The no division clause in a conservation easement can be crucial. It protects the easement’s habitat and scenic values while promoting wildlife movement. It also avoids land fragmentation, conflicting management and the unnecessary costs and burdens of extra monitoring and enforcement for multiple parcels. Are you using annual monitoring visits to ask the important questions that will help you to determine if this clause could be violated?
Rather than pepper the landowner with questions, try to engage them in a friendly conversation that involves the following:
- Has the address changed?
- Has any portion of property been sold, no matter how small?
- Has any portion of property been given to anyone, even a relative, no matter how small?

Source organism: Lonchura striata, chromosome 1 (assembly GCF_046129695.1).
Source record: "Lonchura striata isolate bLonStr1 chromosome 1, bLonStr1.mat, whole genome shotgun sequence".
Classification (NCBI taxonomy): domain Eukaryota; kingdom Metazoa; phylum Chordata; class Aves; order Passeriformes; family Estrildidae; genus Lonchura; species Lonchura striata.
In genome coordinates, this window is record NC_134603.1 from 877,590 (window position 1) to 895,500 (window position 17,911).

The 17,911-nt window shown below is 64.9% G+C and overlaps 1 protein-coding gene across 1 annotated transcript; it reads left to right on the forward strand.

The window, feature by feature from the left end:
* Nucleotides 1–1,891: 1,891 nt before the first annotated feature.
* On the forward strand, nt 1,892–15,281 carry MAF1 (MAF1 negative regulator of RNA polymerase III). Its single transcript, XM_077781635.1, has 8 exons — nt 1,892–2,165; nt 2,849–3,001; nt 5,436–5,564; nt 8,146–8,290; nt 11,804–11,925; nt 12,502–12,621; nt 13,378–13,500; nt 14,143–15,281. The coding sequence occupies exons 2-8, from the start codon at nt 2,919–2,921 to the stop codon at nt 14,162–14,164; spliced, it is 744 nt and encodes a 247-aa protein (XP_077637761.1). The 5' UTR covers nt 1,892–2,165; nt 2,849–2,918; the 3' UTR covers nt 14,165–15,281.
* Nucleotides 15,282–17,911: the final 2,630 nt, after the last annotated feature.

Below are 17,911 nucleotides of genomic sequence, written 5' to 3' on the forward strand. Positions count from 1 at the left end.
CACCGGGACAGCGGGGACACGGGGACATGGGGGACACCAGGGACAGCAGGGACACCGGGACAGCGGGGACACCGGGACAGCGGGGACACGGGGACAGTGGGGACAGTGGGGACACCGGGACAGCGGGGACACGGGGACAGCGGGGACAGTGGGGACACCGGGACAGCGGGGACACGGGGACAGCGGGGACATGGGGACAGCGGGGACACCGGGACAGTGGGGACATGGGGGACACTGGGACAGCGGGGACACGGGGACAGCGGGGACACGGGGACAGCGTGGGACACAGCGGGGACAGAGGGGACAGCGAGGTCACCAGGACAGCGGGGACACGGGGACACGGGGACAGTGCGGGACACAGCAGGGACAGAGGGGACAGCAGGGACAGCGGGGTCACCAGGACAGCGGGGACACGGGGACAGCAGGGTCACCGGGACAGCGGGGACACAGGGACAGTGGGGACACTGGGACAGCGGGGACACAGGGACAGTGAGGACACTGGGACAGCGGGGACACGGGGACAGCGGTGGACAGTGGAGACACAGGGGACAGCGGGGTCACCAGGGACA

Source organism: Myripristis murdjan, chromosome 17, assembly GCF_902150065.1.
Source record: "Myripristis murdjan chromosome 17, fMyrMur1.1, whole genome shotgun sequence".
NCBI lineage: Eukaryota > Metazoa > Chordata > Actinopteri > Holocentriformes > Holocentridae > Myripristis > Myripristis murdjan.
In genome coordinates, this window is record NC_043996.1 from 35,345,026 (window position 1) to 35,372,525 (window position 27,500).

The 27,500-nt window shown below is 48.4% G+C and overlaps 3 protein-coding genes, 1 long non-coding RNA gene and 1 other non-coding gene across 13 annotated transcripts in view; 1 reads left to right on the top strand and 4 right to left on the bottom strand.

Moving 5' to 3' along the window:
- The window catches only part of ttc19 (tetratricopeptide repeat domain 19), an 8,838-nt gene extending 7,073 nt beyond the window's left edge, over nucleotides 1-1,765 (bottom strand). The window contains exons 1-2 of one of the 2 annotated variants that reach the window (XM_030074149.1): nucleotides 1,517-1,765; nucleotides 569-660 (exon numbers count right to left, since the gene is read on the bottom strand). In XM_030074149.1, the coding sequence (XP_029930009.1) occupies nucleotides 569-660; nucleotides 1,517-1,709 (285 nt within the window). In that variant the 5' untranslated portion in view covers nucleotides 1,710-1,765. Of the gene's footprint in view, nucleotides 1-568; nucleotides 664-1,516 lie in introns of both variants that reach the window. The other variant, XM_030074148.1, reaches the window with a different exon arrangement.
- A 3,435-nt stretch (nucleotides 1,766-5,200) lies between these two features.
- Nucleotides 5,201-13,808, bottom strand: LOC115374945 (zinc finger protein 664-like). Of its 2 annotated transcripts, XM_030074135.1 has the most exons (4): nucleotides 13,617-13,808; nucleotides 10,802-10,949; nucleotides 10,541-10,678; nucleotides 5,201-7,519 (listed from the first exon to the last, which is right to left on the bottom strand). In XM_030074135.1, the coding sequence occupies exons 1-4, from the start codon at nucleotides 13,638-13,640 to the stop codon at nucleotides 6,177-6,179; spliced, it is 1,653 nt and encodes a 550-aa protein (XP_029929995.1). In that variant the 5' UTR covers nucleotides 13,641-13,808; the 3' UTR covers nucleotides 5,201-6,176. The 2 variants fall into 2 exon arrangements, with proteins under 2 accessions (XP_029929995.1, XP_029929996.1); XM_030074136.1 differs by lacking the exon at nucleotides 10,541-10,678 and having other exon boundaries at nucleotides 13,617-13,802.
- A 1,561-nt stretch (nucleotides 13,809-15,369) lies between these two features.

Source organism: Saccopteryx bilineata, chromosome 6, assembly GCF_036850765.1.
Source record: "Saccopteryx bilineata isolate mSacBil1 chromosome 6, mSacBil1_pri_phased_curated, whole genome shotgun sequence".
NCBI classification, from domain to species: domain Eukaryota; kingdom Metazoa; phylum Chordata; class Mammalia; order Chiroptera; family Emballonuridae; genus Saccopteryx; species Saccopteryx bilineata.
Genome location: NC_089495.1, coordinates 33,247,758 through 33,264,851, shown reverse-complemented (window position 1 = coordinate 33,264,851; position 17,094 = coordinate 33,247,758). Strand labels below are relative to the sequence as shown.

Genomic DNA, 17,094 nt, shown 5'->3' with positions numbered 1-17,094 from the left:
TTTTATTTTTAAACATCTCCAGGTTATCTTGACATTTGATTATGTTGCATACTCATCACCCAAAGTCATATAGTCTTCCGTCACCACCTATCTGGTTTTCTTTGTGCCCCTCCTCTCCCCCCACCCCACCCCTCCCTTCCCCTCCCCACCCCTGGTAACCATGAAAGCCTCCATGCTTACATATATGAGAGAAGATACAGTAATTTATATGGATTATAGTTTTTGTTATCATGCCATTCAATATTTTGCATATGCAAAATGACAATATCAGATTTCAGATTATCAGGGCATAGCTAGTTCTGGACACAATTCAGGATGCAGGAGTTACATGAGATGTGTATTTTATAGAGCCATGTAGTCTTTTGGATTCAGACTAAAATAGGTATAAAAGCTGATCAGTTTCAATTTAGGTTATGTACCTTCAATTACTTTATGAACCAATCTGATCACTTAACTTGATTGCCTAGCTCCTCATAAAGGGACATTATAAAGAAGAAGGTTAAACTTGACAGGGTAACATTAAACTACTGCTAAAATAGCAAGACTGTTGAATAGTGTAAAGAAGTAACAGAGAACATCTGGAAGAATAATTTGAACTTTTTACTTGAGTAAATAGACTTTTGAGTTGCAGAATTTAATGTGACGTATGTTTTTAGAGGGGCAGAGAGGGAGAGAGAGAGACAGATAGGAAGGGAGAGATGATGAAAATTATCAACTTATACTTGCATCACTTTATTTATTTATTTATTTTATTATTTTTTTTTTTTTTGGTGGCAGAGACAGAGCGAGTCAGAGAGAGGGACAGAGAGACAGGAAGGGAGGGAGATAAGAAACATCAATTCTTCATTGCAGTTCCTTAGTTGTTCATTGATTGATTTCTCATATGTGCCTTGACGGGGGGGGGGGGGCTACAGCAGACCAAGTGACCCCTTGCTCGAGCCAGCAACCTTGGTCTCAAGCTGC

- Has any portion of property been leased, mortgaged, exchanged, or liened, no matter how small?
- Have you granted rights to anyone, even a relative or neighbor, to anyone else of any kind?
- Have you changed the name of the owner of the property such as creating a company, partnership or trust of any kind?
- Have land uses changed in any way?
Explain that the easement addresses divisions, and that understanding the owner’s plans now means no unpleasant surprises down the road – for you and for the landowner.
Have questions? Please let us know. You can email us directly or call 202-800-2219 for Lorri, 802-262-6051 for Leslie, or 202-800-2248 for myself.
Conservation Defense Associate
ALLIANCE RISK MANAGEMENT SERVICES LLC
(202) 800-2248 |
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